Public works to get more upgrades

Clearwater’s water and sewer systems have seen significant improvements since incorporation and continue to see more

Clearwater’s water and sewer systems have seen significant improvements since incorporation and continue to see more, according to Jared Brounstein, the district’s public works superintendent.

Upgrades to provide ultraviolet treatment at the Russell Creek water intake are now complete, he reported recently.

About $650,000 is being spent on the UV system, of which $480,000 is a Towns for Tomorrow grant.

Water from the creek intake continues to be treated by chlorine.

Water from the municipality’s two wells are treated with chlorine only. Because they do not use surface water a higher level of protection is not needed.

Warm weather during the first two weeks of May resulted in water consumption exceeding production, which in turn resulted in the level in the town’s reservoir dropping below desirable levels.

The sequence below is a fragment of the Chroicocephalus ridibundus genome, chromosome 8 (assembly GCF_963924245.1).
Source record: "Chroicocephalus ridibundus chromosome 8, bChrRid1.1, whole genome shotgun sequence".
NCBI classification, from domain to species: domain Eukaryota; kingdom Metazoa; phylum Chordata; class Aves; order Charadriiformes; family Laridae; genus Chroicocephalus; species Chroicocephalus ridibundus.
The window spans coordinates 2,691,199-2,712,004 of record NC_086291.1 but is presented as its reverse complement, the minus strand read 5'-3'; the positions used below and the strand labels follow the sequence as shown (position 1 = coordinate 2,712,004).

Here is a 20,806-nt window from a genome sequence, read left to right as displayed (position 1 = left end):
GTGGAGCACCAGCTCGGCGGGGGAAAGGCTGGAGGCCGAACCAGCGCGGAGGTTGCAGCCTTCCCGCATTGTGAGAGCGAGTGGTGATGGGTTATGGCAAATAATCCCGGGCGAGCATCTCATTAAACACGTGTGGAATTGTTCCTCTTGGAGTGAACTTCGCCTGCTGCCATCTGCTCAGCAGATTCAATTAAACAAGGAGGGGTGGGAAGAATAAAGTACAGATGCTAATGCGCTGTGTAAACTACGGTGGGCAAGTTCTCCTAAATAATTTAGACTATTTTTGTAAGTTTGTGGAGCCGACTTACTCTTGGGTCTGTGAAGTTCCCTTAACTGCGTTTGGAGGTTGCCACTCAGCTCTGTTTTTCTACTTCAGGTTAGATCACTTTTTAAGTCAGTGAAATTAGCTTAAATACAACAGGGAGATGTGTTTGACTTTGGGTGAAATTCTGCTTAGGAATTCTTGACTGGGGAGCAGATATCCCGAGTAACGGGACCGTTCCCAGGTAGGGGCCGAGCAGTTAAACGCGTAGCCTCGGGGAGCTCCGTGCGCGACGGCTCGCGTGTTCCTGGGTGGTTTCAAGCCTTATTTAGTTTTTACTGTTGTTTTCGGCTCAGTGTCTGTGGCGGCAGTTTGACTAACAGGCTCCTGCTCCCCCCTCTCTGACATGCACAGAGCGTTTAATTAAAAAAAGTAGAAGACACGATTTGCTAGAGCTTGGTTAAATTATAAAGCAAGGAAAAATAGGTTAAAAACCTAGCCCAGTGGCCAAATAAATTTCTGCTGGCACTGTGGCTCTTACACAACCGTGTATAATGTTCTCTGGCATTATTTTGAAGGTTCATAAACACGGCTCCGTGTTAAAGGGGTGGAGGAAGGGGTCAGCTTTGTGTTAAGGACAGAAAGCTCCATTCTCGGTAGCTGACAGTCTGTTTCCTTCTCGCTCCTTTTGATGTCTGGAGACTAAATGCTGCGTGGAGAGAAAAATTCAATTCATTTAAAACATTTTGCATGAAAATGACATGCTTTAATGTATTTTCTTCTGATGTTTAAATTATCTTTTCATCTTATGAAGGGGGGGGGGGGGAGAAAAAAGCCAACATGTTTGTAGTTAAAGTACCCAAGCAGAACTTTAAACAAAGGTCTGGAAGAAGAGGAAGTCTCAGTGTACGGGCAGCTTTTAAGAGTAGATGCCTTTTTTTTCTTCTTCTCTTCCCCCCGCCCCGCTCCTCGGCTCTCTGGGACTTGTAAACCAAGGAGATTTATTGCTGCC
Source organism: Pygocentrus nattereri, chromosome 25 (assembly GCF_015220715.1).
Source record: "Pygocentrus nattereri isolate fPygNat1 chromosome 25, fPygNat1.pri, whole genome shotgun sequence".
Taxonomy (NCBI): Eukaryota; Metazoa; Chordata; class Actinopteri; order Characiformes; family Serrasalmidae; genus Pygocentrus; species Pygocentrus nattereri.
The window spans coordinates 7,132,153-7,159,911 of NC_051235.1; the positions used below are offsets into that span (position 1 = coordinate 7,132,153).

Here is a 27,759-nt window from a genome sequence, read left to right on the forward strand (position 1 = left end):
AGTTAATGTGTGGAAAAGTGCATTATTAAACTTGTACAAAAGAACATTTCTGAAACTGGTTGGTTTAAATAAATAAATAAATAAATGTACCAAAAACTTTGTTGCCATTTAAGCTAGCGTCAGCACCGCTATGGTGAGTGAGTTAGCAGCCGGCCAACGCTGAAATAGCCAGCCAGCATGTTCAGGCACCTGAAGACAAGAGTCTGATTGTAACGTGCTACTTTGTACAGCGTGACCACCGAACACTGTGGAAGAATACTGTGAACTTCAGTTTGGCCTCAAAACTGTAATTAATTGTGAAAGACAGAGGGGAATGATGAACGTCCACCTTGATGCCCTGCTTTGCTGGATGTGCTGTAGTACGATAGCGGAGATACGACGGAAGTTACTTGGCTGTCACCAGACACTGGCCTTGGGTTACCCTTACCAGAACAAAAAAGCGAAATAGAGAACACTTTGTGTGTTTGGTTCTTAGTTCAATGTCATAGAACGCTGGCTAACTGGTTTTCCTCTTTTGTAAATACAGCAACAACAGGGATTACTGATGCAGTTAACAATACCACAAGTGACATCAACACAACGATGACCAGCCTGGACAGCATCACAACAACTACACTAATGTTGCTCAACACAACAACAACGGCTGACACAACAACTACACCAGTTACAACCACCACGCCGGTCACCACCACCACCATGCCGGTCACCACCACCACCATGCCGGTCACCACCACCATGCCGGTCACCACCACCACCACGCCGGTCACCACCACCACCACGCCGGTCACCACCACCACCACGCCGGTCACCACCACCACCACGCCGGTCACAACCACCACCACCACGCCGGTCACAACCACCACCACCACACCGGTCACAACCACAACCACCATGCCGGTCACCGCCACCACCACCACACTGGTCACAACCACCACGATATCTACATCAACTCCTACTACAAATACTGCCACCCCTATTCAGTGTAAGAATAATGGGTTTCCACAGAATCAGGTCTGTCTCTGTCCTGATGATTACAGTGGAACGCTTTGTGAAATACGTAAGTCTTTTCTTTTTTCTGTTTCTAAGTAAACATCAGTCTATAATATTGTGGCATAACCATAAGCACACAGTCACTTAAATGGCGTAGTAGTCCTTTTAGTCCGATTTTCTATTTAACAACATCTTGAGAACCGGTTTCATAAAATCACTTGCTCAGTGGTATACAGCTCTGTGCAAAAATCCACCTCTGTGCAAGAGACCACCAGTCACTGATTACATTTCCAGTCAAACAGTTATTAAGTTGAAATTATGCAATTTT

Production was stepped up from Well #2 (across from Dutch Lake beach) to meet the demand. However, that could lead to turbidity concerns as the water from the well is high in manganese.

A SCADA (supervisory control and data acquisition) system being installed will allow the entire water and sewer system to be remotely monitored and operated.

Cost is about $80,000 per year for five years, with the money coming from federal gas tax funding.

The SCADA system is already allowing the district to control better the chlorine levels in the water system, helping to avoid spikes.

Clearwater’s sewer lagoons were upgraded about three years ago with the construction of a new aeration pond that drains into two rapid infiltration ponds.

The new system has the capacity to treat sewage from all the existing users plus that from a proposed extension to Dutch Lake.

Any more would require building a second aeration pond, Brounstein said.

Bubbling air through the sewage in the pond results in enhanced biological breakdown.

Oxygen sensors control the blowers that create the bubbles.

 

“It’s a fairly sophisticated program,” he said.